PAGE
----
When coding your own remember this:

Firstly, (as far as I know) you can't use pseudo elements on input[type=checkbox]. In my example, I'm using an empty span for my switch.

The other thing to keep in mind is while you want to hide the checkbox you need it to remain clickable. You want the user to be actually clicking the checkbox when they click on the measurement unit label they want to display. The trick is to set the opacity of the checkbox to 0 (makes it invisible, but remains clickable) and absolutely position it to overlap with the measurement units labels. You may also need to set the checkbox's z-index to a higher value to ensure it's on top (and thus remains clickable).

1<label for="toggle" class="toggle__main-label">Measurements in: </label>
2<label for="toggle" class="toggle__option">CM</label>
3<input type="checkbox" class="toggle__checkbox" id="toggle" />
4<span class="toggle__switch"></span>
5<label for="toggle" class="toggle__option">INCHES</label>
1.toggle__main-label {
2 display: inline-block;
3 vertical-align: middle;
4 margin-right: 10px;
7.toggle__checkbox {
8 opacity: 0; /*invisible but it's there (we need to keep it clickable)*/
9 width: 100%;
10 z-index: 99; /*make sure it's on top so it's clickable*/
11 position: absolute;
12 left: 50%;
13 transform: translateX(-50%);
14 cursor: pointer;
17.toggle__option {
18 display: inline-block;
19 vertical-align: middle;
20 user-select: none;
23.toggle__option:first-child {
24 text-align: right;
25 left: 0;
27.toggle__option:last-child {
28 right: 0;
31.toggle__switch {
32 display: inline-block;
33 vertical-align: middle;
34 position: relative;
35 width: 50px;
36 height: 20px;
37 margin: 0 10px;
40/*focus styles for accessibility*/
41.toggle__checkbox:focus ~ .toggle__switch {
42 outline: 1px solid #19ca2a;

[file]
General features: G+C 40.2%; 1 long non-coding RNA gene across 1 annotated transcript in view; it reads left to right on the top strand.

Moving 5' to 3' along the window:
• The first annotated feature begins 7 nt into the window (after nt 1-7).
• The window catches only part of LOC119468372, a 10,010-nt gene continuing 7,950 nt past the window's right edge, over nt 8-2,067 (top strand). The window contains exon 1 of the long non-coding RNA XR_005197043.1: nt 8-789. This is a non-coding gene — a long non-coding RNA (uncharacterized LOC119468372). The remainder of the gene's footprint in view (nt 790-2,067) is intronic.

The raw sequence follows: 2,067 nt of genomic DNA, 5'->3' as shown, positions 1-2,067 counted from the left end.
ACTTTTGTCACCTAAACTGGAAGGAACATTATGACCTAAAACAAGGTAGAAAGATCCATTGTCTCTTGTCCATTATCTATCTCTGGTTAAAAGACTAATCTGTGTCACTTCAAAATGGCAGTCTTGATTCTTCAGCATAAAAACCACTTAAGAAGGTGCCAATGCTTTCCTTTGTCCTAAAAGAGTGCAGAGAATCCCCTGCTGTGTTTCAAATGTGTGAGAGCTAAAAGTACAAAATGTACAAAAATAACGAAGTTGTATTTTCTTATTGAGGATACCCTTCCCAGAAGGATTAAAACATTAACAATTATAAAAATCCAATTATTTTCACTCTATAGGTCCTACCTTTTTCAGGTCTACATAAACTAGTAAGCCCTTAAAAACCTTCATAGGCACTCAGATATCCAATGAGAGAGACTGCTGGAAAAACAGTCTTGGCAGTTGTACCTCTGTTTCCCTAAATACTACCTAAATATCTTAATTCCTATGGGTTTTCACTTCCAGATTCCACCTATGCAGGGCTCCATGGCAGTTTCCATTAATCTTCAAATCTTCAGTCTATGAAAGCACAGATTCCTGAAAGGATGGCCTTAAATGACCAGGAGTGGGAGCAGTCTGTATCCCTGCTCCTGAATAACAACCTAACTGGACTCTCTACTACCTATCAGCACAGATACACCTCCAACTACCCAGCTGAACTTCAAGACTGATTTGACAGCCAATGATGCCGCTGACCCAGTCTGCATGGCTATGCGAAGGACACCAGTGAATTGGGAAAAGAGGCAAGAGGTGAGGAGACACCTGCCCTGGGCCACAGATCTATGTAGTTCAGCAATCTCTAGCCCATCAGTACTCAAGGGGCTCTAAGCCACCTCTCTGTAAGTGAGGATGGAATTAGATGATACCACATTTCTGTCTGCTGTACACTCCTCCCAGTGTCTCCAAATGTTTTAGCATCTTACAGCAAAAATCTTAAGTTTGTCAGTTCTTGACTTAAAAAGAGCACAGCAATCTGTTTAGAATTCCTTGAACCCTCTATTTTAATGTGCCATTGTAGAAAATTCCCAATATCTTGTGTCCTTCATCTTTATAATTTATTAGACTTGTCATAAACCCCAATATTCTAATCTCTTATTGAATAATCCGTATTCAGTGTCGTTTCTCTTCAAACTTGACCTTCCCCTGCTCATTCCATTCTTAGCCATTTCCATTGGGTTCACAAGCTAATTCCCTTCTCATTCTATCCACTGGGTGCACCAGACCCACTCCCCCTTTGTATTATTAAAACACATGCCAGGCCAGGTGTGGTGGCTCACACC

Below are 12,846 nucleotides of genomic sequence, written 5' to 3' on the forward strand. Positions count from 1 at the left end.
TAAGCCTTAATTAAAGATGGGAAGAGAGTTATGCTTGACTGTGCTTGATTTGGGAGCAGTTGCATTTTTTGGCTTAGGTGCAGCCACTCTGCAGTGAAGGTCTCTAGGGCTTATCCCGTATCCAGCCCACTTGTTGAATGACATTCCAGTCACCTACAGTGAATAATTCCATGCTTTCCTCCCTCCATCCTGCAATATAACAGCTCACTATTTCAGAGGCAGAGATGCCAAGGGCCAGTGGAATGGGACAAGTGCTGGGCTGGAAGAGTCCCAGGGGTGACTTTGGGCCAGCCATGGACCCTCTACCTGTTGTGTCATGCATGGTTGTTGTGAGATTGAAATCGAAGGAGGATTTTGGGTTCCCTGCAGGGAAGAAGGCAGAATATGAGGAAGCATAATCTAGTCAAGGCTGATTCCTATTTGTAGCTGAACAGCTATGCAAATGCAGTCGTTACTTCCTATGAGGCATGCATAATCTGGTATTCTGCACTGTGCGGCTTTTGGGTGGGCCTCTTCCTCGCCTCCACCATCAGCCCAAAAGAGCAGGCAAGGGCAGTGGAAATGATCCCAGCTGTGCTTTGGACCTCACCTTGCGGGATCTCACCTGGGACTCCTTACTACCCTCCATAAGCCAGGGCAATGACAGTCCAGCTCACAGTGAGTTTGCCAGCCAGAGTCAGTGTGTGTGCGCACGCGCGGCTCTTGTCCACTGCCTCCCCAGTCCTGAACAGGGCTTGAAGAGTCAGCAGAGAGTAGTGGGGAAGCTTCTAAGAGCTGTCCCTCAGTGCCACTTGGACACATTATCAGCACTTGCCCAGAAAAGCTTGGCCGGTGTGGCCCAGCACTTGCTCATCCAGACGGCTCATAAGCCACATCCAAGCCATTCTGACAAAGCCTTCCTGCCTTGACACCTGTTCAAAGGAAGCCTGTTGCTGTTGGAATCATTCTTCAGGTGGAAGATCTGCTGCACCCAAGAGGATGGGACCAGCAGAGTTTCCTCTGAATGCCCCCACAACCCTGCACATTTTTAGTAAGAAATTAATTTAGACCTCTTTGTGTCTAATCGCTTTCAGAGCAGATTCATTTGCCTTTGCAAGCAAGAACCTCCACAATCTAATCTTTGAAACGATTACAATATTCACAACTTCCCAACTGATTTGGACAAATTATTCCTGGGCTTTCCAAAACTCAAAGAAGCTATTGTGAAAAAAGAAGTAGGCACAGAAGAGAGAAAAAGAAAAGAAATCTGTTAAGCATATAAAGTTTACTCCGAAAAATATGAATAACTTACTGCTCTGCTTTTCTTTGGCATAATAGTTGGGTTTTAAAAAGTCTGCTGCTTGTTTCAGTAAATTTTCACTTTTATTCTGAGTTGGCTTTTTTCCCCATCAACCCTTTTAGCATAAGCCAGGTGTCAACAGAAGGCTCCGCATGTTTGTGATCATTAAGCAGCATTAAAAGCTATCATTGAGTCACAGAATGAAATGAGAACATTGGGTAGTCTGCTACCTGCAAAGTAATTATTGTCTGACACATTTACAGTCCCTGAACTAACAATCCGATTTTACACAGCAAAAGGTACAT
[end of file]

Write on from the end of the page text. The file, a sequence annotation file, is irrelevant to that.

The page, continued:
45/*base of toggle switch*/
46.toggle__switch:before {
47 content: "";
48 position: absolute;
49 display: block;
50 left: 50%;
51 top: 50%;
52 transform: translate(-50%, -50%);
53 z-index: 1;
54 background-color: #464646;
55 width: 50px;
56 height: 2px;
59/*move to either side of the base based on checkbox's state*/
60.toggle__switch:after {
61 content: "";
62 position: absolute;
63 display: block;
64 background-color: #171717;
65 z-index: 1;
67 width: 20px;
68 height: 7px;
69 left: 50%;
70 top: 50%;
71 transform: translate(
72 -130%,
73 -50%
74 ); /*position to the left side of the switch base*/
75 transition: transform 0.3s ease-out;
78.toggle__checkbox:checked ~ .toggle__switch:after {
79 transform: translate(
80 30%,
81 -50%
82 ); /*position to the right side of the switch base*/

Last Words

If you want to get a bit fancy, you can detect the user’s country (e.g. from user’s IP address with PHP) and display the unit of choice in their country by default.

Javascript is still an option; you could display the measurements in both units by default and hide the alternative with Javascript (if the script loads). This way users who don’t have Javascript enabled will still be able to view both sets of measurements, and those who have it enabled will be able to toggle the measurements as they wish. Progressive Enhancement FTW.

I haven’t done any accessibility testing. The checkbox is still accessible via the keyboard and the focus styles highlights the custom switch. If you think the checkbox isn’t fully accessible and know how to fix that, please share your thoughts.